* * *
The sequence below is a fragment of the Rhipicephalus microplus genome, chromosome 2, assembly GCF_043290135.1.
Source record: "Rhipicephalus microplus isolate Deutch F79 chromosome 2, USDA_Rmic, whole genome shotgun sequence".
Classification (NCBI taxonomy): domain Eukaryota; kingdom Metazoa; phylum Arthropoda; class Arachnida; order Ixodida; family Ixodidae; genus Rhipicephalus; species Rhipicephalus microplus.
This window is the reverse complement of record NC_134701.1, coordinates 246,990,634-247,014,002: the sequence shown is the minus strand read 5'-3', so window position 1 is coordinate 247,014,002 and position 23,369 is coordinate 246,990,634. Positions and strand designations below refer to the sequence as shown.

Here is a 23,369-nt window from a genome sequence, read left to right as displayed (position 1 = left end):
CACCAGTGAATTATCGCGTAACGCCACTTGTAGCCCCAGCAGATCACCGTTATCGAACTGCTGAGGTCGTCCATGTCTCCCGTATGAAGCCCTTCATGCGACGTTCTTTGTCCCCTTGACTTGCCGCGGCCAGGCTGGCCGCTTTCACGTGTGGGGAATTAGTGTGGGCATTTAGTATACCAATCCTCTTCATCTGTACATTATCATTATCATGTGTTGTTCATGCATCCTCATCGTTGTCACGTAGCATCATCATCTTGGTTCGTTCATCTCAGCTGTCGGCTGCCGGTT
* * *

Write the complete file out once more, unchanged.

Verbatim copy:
The sequence below is a fragment of the Rhipicephalus microplus genome, chromosome 2, assembly GCF_043290135.1.
Source record: "Rhipicephalus microplus isolate Deutch F79 chromosome 2, USDA_Rmic, whole genome shotgun sequence".
Classification (NCBI taxonomy): domain Eukaryota; kingdom Metazoa; phylum Arthropoda; class Arachnida; order Ixodida; family Ixodidae; genus Rhipicephalus; species Rhipicephalus microplus.
This window is the reverse complement of record NC_134701.1, coordinates 246,990,634-247,014,002: the sequence shown is the minus strand read 5'-3', so window position 1 is coordinate 247,014,002 and position 23,369 is coordinate 246,990,634. Positions and strand designations below refer to the sequence as shown.

Here is a 23,369-nt window from a genome sequence, read left to right as displayed (position 1 = left end):
CACCAGTGAATTATCGCGTAACGCCACTTGTAGCCCCAGCAGATCACCGTTATCGAACTGCTGAGGTCGTCCATGTCTCCCGTATGAAGCCCTTCATGCGACGTTCTTTGTCCCCTTGACTTGCCGCGGCCAGGCTGGCCGCTTTCACGTGTGGGGAATTAGTGTGGGCATTTAGTATACCAATCCTCTTCATCTGTACATTATCATTATCATGTGTTGTTCATGCATCCTCATCGTTGTCACGTAGCATCATCATCTTGGTTCGTTCATCTCAGCTGTCGGCTGCCGGTT